In principle, the struggle over interpretive power could link together any number of radical and progressive causes; that is precisely the point of stressing the contingent, overdetermined nature of this case. But that point alone is far too general to be helpful. A return to the specific histories activated by the affair can help elucidate the particular configurations of power at stake.
It is not “accidental” that American Indian studies should be at the center of this controversy given the University of Illinois’s history of anti-indigenous stereotyping and hostility. It is not “accidental” that Israel’s far-away occupation and blockade of Palestine should have ignited the controversy given the central role that the US plays in propping up Israeli policies and the importance that Jewish-American opinion (as divided as it is) plays in maintaining U.S. support for Israel. Finally, it is not “accidental” that these two fields of conflict should intersect with struggles over the balance of power between faculty and administrators in the university.
In a context in which the university’s mission has been undermined by privatization, and fund-raising has replaced public funding, administrators increasingly feel the need to protect the “brand” by enforcing stricter limits on acceptable speech by faculty and students. Certain radical claims to sovereignty by Palestinian and indigenous activists exceed the bounds of acceptable liberal political discourse in the US and seem to threaten the university’s ability to raise money from wealthy private donors and to make its case for public funding to skeptical state legislatures. “Incivility” must be kept well hidden in order for the public university to function in such a precarious environment.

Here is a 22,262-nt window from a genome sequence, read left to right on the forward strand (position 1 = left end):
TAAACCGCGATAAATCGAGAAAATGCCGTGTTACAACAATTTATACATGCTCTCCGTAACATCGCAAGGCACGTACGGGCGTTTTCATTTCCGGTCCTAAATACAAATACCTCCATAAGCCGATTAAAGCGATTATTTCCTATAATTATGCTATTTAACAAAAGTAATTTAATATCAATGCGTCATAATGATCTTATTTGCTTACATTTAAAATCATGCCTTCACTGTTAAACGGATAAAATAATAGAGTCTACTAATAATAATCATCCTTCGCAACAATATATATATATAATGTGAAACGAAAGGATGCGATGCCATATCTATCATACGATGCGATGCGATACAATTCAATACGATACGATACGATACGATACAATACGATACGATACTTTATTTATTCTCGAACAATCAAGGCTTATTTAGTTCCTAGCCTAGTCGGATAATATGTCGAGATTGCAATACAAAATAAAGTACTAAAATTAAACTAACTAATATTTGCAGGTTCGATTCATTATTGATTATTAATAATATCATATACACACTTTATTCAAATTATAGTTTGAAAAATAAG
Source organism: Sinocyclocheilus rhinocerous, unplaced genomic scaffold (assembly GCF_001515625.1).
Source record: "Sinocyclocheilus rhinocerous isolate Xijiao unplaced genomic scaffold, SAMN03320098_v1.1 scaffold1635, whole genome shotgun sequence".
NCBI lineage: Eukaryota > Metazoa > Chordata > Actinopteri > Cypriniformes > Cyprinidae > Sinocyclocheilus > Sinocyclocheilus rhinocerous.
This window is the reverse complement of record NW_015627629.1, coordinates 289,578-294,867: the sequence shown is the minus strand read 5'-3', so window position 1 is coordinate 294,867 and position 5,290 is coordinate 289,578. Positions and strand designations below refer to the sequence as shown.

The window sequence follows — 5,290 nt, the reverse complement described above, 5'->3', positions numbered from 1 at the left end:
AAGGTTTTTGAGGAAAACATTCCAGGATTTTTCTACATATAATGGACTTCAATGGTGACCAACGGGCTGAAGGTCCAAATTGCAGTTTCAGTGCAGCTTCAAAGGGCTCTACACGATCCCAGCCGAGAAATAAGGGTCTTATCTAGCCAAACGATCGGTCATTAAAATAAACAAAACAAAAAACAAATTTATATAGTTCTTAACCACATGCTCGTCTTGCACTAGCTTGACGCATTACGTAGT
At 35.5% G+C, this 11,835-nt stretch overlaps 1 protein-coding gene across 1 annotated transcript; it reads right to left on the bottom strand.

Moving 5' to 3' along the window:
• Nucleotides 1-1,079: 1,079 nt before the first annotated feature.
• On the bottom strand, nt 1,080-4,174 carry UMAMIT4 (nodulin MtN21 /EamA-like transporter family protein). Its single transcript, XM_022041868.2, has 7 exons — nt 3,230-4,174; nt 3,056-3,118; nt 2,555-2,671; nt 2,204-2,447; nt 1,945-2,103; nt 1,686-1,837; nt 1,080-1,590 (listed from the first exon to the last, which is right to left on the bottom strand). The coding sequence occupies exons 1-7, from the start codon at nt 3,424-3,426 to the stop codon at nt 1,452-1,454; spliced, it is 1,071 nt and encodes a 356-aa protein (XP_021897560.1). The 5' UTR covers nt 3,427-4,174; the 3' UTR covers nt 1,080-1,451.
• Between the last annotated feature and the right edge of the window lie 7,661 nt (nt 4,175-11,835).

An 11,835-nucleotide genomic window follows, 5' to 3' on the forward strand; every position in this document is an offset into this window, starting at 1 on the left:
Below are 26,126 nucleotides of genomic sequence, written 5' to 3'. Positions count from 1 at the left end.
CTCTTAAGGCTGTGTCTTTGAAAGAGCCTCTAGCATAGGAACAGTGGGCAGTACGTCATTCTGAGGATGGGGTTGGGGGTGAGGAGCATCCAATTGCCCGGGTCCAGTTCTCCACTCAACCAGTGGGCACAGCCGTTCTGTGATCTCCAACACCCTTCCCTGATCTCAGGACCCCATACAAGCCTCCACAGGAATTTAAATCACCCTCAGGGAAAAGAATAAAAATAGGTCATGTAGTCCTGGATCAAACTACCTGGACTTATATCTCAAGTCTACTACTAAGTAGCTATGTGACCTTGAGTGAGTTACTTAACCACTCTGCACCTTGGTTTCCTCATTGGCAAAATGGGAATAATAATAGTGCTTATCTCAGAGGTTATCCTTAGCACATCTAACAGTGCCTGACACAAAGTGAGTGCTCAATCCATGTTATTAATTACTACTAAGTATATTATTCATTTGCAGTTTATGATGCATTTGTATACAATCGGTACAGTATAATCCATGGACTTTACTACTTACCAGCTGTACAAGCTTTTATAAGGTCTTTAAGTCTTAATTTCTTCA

Yet, it is important to insist that these hegemonies are not total. Indeed, there would be no Salaita controversy — not to mention no boycott of the University of the Illinois — if capitulation to common sense were total. And this is another reason that Twitter and the university have served as sites for this mediated struggle over Israel-Palestine and indigeneity. Those are sites that remain partially open, that remain spaces of possibility despite the pressures of liberal consensus politics and neoliberal normalization. They are spaces from which alternative interpretations and counter-narratives can emerge.
Although the boycott under which some scholars are responding to the Salaita unhiring by staying away from Illinois has had a significant negative impact on faculty and students in the humanities and social sciences at Illinois (with numerous lectures and conferences being canceled), it has also served as the occasion for creating alternative venues and institutional structures. A number of speakers, including Katherine Franke, Bruce Robbins, and Todd Presner, have paid their own way and engaged with the Urbana-Champaign community in non-university spaces. The Salaita case thus illustrates how, as the university is opened up to market forces, scholars cannot simply retreat into the walls of the Ivory Tower: new solidarities that can serve as platforms for the struggle over interpretation need to be created that cut across the boundaries of the university.